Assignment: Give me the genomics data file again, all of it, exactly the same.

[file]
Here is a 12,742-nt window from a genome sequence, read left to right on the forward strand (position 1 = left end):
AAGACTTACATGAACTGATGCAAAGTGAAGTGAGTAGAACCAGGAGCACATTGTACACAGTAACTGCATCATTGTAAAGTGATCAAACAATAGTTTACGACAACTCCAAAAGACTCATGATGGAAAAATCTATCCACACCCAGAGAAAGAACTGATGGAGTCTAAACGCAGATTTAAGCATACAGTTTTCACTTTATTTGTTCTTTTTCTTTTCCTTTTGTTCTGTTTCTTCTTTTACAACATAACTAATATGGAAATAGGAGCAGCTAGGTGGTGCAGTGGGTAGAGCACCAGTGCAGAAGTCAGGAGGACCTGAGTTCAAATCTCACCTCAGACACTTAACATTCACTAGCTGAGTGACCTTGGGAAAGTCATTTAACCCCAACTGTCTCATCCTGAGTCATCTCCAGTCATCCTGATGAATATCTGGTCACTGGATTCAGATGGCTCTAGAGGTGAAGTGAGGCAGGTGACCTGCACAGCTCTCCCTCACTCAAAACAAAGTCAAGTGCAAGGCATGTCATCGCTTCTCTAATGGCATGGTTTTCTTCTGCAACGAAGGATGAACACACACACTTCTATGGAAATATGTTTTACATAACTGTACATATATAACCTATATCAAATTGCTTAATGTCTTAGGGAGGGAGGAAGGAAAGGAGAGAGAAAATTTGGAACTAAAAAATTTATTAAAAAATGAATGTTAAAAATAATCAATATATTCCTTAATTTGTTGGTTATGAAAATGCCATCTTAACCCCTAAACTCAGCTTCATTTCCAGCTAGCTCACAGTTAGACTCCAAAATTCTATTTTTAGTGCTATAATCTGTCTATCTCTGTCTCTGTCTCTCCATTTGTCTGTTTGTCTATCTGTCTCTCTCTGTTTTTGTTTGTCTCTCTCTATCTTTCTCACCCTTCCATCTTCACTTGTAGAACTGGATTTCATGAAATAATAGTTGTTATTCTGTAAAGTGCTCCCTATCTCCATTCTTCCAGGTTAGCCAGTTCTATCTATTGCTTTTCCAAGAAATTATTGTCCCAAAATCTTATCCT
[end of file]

Here is a 12,742-nt window from a genome sequence, read left to right on the forward strand (position 1 = left end):
AAGACTTACATGAACTGATGCAAAGTGAAGTGAGTAGAACCAGGAGCACATTGTACACAGTAACTGCATCATTGTAAAGTGATCAAACAATAGTTTACGACAACTCCAAAAGACTCATGATGGAAAAATCTATCCACACCCAGAGAAAGAACTGATGGAGTCTAAACGCAGATTTAAGCATACAGTTTTCACTTTATTTGTTCTTTTTCTTTTCCTTTTGTTCTGTTTCTTCTTTTACAACATAACTAATATGGAAATAGGAGCAGCTAGGTGGTGCAGTGGGTAGAGCACCAGTGCAGAAGTCAGGAGGACCTGAGTTCAAATCTCACCTCAGACACTTAACATTCACTAGCTGAGTGACCTTGGGAAAGTCATTTAACCCCAACTGTCTCATCCTGAGTCATCTCCAGTCATCCTGATGAATATCTGGTCACTGGATTCAGATGGCTCTAGAGGTGAAGTGAGGCAGGTGACCTGCACAGCTCTCCCTCACTCAAAACAAAGTCAAGTGCAAGGCATGTCATCGCTTCTCTAATGGCATGGTTTTCTTCTGCAACGAAGGATGAACACACACACTTCTATGGAAATATGTTTTACATAACTGTACATATATAACCTATATCAAATTGCTTAATGTCTTAGGGAGGGAGGAAGGAAAGGAGAGAGAAAATTTGGAACTAAAAAATTTATTAAAAAATGAATGTTAAAAATAATCAATATATTCCTTAATTTGTTGGTTATGAAAATGCCATCTTAACCCCTAAACTCAGCTTCATTTCCAGCTAGCTCACAGTTAGACTCCAAAATTCTATTTTTAGTGCTATAATCTGTCTATCTCTGTCTCTGTCTCTCCATTTGTCTGTTTGTCTATCTGTCTCTCTCTGTTTTTGTTTGTCTCTCTCTATCTTTCTCACCCTTCCATCTTCACTTGTAGAACTGGATTTCATGAAATAATAGTTGTTATTCTGTAAAGTGCTCCCTATCTCCATTCTTCCAGGTTAGCCAGTTCTATCTATTGCTTTTCCAAGAAATTATTGTCCCAAAATCTTATCCT